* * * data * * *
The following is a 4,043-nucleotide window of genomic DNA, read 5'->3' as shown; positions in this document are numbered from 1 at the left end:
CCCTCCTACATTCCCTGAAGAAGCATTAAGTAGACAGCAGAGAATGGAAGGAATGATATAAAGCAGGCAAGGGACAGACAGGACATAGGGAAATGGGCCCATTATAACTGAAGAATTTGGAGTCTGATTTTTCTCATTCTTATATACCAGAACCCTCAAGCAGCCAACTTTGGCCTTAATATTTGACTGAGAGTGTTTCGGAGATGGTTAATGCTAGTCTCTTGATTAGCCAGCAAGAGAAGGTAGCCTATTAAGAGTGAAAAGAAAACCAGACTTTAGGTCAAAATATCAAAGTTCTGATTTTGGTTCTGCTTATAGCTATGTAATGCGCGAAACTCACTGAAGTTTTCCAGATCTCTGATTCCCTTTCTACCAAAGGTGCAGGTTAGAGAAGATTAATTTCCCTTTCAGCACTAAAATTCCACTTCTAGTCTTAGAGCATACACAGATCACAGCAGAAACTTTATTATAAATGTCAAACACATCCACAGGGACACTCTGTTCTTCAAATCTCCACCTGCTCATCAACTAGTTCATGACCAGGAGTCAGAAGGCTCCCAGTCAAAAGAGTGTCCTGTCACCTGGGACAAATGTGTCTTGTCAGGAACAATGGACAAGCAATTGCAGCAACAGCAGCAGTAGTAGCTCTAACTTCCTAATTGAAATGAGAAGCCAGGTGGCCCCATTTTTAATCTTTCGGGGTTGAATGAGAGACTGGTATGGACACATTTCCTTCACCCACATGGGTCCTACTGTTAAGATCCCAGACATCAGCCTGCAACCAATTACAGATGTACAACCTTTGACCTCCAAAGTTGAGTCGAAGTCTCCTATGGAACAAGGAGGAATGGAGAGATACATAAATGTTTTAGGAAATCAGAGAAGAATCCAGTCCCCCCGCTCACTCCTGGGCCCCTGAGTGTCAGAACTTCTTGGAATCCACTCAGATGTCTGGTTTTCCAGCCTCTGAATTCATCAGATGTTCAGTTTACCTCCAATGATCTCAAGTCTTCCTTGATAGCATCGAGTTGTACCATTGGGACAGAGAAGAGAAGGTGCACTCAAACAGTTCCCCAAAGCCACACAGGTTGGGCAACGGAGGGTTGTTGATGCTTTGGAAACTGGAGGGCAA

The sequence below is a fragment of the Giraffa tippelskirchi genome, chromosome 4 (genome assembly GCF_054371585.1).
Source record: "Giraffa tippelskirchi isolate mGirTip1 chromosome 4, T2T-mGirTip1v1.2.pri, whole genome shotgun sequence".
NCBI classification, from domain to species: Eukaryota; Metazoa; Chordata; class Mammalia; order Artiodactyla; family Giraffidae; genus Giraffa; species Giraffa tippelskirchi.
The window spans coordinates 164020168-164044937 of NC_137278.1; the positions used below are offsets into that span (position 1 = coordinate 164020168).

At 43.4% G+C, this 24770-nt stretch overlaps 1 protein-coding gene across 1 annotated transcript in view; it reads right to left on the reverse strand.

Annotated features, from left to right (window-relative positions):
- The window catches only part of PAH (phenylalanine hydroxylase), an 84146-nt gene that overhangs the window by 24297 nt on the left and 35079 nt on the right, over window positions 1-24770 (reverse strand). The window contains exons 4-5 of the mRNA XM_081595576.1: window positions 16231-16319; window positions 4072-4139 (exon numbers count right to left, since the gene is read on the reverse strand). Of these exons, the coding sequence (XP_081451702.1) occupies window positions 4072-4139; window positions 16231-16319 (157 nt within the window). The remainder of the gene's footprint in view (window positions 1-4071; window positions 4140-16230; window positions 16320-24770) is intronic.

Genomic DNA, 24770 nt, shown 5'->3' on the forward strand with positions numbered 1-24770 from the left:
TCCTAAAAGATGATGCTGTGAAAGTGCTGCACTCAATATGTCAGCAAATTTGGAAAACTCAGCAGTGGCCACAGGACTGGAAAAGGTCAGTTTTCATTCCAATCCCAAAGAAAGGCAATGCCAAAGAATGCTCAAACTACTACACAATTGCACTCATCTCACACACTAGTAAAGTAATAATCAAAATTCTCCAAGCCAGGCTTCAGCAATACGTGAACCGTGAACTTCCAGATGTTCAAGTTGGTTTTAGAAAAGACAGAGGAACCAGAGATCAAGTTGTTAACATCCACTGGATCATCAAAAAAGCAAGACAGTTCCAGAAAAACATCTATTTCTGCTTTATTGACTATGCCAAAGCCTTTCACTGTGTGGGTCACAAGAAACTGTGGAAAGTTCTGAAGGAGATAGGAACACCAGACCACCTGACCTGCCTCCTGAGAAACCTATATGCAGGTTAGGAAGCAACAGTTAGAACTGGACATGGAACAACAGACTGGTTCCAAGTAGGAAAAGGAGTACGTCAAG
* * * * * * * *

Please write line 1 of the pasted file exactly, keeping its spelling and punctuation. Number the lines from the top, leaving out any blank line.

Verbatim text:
The following is a 4,043-nucleotide window of genomic DNA, read 5'->3' as shown; positions in this document are numbered from 1 at the left end: